(f) Would the circuit work for determining extremely small emf, say of the order of a few mV (such as the typical emf of a thermocouple) ? If not, how will you modify the circuit ?

Current Electricity

Sol:

(a) Here, E1 = 1.02 V ; l1 =67.3 cm ; E2 = ?; l2 = 82.3 cm

Since, $ \displaystyle \frac{E_2}{E_1} = \frac{l_2}{l_1} $

$ \displaystyle E_2 = \frac{l_2}{l_1} \times E_1 $

$ \displaystyle E_2 = \frac{82.3}{67.3} \times 1.02 $

=1.247 V

The purpose of using high resistance of 600 k Ω is to allow very small current through the galvanometer when the movable contact is far from the balance point.

No, the balance point is not affected by the presence of this resistance.

No, the balance point is not affected by the internal resistance of the driver cell.

No, the method will not work as the balance point will not be obtained on the potentiometer wire if the e.m.f of the driver cell is less than the e.m.f of the other cell.

The circuit will not work for measuring extremely small e.m.f because in that case, the balance point will be just close to the end A. To modify the circuit, we have to use a suitable high resistance in series with the cell of 2.0 V. This would decrease the current in the potentiometer wire. Therefore, potential difference/cm of wire will decrease. Then only extremely small e.m.f can be measured.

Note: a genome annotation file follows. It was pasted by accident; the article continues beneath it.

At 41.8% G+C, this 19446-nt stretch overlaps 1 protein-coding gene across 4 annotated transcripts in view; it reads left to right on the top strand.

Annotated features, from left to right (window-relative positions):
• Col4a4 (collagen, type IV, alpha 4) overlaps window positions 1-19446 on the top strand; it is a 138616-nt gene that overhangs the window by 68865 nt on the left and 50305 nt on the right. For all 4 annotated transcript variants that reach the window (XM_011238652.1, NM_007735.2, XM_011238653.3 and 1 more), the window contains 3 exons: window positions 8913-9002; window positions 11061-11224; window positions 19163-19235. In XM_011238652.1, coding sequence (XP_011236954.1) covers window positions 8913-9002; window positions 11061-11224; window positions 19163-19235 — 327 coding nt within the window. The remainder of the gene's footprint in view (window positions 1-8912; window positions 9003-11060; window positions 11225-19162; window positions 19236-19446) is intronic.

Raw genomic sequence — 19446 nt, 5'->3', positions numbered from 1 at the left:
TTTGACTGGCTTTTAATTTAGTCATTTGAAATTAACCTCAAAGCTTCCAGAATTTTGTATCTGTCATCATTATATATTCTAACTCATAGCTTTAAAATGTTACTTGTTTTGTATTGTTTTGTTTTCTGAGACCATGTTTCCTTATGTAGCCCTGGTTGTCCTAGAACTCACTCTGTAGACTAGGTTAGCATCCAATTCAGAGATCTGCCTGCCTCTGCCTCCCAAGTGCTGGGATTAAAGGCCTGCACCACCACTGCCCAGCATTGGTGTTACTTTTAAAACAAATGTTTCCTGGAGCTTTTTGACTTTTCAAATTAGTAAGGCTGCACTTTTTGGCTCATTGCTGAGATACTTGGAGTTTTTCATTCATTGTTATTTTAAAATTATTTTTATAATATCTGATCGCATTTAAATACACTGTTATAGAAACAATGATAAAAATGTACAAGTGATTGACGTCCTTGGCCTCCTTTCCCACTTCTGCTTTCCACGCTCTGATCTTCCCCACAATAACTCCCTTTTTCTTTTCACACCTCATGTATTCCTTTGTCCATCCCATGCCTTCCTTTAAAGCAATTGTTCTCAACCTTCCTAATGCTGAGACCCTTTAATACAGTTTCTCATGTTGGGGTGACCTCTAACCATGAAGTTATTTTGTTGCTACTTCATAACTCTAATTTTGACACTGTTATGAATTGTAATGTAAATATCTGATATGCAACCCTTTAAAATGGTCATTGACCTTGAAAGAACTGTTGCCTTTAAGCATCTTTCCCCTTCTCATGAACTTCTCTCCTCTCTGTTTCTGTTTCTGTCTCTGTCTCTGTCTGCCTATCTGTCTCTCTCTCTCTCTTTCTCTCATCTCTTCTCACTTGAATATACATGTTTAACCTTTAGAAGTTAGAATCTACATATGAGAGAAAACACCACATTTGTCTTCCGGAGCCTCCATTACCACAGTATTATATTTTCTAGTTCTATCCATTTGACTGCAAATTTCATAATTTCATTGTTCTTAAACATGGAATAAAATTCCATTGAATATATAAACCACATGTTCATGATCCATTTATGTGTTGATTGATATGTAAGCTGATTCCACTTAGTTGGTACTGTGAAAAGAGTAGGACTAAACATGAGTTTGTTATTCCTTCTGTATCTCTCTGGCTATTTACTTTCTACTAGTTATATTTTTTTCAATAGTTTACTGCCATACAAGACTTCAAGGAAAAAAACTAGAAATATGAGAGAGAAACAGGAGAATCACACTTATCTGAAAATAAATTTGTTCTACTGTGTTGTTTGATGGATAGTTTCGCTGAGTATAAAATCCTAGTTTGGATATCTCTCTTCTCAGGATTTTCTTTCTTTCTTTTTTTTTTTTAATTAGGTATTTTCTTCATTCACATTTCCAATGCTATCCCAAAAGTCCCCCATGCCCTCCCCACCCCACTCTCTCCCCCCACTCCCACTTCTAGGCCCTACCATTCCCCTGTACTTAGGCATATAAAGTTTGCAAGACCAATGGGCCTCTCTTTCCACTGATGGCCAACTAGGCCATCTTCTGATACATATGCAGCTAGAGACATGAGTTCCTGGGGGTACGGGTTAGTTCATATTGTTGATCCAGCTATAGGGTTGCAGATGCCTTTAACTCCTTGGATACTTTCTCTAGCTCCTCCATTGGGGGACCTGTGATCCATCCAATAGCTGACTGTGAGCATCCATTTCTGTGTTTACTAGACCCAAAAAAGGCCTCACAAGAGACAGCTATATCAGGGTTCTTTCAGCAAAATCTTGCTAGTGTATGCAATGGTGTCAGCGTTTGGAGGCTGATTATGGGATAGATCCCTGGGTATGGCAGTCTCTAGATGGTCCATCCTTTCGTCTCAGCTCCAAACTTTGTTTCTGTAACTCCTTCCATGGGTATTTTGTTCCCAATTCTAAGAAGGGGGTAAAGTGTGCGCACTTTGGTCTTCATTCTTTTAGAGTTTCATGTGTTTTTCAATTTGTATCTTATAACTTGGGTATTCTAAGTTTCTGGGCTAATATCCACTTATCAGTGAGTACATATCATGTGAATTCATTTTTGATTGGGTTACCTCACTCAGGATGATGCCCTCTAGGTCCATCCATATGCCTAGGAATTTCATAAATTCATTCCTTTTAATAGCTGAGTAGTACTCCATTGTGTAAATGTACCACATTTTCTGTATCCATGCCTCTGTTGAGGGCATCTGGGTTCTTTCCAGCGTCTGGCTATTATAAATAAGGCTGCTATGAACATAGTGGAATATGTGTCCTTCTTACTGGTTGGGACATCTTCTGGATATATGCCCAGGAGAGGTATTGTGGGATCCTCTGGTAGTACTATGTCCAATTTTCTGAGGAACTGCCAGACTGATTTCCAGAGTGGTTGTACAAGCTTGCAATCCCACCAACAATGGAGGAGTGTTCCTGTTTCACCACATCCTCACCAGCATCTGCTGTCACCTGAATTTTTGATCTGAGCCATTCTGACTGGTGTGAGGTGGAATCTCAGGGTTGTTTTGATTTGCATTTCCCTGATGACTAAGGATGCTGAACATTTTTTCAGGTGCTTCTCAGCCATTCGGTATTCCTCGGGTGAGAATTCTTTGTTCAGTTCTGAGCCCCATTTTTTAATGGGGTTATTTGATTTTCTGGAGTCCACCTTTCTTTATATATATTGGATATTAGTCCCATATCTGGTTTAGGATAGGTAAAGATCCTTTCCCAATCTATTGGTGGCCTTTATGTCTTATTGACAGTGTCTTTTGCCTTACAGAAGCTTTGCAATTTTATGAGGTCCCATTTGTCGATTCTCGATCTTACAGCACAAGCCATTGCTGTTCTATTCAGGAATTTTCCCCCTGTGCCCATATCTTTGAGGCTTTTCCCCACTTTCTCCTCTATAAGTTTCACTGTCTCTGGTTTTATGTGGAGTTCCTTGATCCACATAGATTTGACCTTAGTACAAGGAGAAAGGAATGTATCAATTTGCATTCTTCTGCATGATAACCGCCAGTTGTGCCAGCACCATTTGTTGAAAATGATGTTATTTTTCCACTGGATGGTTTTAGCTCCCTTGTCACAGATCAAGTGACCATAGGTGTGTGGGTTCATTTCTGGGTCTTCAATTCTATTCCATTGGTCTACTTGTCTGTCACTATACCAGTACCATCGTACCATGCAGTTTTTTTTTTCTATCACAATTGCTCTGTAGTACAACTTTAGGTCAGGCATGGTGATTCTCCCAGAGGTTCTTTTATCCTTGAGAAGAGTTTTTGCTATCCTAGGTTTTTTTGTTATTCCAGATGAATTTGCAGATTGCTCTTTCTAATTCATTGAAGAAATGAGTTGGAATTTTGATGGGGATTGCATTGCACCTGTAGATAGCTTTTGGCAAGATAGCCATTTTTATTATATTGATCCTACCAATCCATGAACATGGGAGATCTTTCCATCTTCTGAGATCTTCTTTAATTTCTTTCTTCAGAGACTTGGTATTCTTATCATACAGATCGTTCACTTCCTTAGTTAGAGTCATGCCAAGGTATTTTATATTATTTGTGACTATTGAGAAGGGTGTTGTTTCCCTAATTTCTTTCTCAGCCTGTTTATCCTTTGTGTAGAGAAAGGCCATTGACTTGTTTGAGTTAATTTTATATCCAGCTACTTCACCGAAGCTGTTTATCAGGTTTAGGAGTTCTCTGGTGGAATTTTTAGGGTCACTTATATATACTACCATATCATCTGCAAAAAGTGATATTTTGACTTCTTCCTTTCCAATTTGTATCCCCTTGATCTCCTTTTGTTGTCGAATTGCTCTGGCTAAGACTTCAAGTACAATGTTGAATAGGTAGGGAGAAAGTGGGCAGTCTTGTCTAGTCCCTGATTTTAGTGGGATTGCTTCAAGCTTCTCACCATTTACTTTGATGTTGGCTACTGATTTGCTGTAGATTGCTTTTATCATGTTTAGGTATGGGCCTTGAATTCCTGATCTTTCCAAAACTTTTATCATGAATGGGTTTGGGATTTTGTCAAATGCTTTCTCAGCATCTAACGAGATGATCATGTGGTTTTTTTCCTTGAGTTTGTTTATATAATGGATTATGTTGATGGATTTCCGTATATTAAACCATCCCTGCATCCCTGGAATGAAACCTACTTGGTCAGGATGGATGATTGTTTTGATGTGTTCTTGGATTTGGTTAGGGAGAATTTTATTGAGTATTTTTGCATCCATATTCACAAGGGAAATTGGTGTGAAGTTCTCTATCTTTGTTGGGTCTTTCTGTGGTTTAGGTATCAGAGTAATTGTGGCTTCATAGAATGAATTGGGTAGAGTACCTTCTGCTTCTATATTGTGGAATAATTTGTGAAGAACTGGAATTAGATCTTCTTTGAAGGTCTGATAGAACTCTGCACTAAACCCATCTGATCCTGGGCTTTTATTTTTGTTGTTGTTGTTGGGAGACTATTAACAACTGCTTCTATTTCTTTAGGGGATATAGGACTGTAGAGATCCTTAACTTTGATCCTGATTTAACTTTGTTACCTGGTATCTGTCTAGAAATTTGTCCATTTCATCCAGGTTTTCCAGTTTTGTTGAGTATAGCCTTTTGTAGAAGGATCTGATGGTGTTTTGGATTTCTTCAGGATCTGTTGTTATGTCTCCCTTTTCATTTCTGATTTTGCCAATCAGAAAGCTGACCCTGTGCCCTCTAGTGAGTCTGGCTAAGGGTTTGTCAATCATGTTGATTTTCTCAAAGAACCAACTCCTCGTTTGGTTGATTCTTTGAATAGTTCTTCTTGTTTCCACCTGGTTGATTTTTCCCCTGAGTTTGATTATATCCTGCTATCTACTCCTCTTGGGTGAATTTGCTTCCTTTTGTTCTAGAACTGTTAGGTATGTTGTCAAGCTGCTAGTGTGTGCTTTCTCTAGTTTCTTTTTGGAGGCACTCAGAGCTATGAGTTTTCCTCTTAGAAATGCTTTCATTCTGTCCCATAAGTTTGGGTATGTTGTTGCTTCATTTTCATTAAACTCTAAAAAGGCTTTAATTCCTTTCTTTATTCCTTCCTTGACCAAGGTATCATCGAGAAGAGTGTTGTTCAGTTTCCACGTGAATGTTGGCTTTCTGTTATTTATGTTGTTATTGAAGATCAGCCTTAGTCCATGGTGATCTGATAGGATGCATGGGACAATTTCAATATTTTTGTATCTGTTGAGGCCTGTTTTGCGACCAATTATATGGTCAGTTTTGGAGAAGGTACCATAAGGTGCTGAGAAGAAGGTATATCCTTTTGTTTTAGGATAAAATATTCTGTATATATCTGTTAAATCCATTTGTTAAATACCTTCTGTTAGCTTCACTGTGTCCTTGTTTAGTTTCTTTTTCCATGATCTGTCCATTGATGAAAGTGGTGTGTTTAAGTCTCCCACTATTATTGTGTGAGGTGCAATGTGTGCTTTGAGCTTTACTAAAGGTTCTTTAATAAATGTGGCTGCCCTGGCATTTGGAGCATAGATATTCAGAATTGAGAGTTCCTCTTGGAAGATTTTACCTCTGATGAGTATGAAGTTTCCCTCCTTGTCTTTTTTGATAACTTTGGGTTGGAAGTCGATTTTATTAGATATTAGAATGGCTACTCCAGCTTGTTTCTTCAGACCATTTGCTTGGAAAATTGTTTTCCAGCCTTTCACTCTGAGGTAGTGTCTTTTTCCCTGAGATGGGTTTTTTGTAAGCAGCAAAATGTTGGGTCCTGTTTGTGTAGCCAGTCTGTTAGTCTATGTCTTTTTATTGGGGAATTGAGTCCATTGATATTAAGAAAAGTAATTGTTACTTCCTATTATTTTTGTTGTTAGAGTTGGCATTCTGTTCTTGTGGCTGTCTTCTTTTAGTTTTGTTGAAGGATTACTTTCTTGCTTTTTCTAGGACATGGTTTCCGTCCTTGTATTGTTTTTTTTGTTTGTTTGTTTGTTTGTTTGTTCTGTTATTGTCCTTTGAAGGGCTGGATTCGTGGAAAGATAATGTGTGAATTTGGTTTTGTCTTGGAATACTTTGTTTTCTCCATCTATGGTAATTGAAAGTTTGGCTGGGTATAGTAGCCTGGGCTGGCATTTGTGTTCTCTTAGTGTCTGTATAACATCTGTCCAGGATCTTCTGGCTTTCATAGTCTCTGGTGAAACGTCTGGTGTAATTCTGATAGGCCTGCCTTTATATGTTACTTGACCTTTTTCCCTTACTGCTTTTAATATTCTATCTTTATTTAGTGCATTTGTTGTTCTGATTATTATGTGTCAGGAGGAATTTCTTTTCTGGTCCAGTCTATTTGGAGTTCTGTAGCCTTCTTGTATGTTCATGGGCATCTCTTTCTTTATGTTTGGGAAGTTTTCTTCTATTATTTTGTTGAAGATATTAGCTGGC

Example: Figure shows a potentiometer circuit for comparison of two resistances. The balance point with a standard resistor R = 10.0 Ω is found to be 58.3 cm, while that with the unknown resistance X is 68.5 cm. Determine the value of X. What might you do if you failed to find a balance point with given cell of e.m.f. E ?

Current Electricity

Sol.

Here, l1 = 58.3cm ;l2 = 68 cm ;R = 10 Ω ; X= ?

Let I be the current in the potentiometer wire and E1 and E2 be the potential drops across R and X respectively. When connected in circuit by closing respective key. Then

$ \displaystyle \frac{E_2}{E_1} = \frac{l_2}{l_1} $

$ \displaystyle \frac{I X}{I R} = \frac{l_2}{l_1} $

$ \displaystyle X = \frac{l_2}{l_1} \times R $

X = 11.75 Ω

If there is no balance point with given cell of e.m.f. E , it means potential drop across R or X is greater than the potential drop across the potentiometer wire AB. In order to obtain the balance point, the potential drops across R and X are to be reduced, which is possible by reducing the current in R and X. For that, either a suitable resistance should be put in series with R and X or a cell of smaller e.m.f. Ω should be used. Another possible way is to increase the potential droop across the potentiometer wire by increasing the voltage of driver cell.

Example: The Fig. shows a 2.0 V potentiometer used for the determination of internal resistance of a 1.5 V cell. The balance point of the cell in open circuit is 76.3 cm. When a resistor of 9.5 Ω is used in the external circuit of the cell, the balance point shifts to 64.8 cm . length of the potentiometer. Determine the internal resistance of the cell.

Current Electricity

Sol:

Here, l1 = 76 cm ; l2 = 64.8 cm ;

r = ? ; R = 9.5 Ω

Now, $\displaystyle r = (\frac{l_1}{l_2}- 1) \times R $

$ \displaystyle r = (\frac{76}{64.8}- 1) \times 9.5 $

r = 1.68 Ω

Also Read :

→ Electric Current , Drift velocity & Deduction of Ohm’s Law
→ Combination of Resistors
→ Grouping of Cells
→Concept of EMF & Terminal P.D
→Kirchhoff ‘ s Laws & Solved Examples
→Wheatstone Bridge Principle & Metre Bridge
→Ammeter and Voltmeter
→Sensitivity of Potentiometer
→Charging of capacitors
→Discharging of Capacitors
→ Heating effect of currents